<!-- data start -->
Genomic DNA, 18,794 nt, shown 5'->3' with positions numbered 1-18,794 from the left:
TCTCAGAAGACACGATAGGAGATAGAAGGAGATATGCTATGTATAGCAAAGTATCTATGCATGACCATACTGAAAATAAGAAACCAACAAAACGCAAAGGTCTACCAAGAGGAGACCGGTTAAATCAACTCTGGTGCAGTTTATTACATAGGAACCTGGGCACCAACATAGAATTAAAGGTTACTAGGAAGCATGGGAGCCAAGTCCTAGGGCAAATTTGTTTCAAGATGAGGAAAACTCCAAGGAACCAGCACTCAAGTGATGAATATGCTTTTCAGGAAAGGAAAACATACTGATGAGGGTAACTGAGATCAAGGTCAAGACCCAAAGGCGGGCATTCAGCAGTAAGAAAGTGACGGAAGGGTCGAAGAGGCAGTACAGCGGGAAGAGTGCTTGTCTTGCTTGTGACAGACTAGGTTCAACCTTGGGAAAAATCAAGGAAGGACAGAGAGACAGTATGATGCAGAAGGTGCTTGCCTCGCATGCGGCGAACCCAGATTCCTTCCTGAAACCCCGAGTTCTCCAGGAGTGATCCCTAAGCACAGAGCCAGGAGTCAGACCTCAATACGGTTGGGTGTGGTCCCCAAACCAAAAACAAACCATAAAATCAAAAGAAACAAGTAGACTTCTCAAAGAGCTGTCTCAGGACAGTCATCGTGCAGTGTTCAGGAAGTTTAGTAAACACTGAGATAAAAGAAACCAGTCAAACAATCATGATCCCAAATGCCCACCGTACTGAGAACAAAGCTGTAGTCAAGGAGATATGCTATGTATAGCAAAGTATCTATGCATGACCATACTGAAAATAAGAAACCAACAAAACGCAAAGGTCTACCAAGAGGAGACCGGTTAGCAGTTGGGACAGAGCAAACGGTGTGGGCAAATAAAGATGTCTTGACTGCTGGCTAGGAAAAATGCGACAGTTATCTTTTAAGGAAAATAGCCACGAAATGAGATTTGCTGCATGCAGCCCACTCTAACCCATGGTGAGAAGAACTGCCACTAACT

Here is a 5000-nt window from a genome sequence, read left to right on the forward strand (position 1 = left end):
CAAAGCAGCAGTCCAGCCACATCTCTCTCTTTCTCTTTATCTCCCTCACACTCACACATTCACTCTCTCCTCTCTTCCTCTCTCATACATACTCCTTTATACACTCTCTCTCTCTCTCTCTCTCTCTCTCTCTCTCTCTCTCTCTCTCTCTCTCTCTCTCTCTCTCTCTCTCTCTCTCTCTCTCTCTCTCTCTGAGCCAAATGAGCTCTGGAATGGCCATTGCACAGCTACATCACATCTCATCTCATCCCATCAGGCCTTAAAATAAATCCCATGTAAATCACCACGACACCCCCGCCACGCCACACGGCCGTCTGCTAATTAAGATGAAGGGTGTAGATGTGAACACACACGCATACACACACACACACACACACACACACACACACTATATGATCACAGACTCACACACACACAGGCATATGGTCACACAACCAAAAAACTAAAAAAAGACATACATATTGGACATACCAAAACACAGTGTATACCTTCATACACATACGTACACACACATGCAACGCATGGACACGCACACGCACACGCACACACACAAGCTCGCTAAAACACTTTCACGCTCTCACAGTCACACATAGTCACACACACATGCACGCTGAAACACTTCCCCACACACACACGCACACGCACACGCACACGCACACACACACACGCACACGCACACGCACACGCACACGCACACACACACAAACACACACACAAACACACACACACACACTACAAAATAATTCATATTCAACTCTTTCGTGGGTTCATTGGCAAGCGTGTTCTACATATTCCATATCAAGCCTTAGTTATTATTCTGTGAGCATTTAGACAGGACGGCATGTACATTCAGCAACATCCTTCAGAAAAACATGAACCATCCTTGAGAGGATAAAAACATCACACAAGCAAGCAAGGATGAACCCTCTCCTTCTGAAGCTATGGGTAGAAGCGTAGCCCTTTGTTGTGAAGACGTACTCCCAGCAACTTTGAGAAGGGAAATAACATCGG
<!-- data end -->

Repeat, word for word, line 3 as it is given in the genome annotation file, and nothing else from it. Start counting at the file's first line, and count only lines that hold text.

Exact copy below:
Here is a 5000-nt window from a genome sequence, read left to right on the forward strand (position 1 = left end):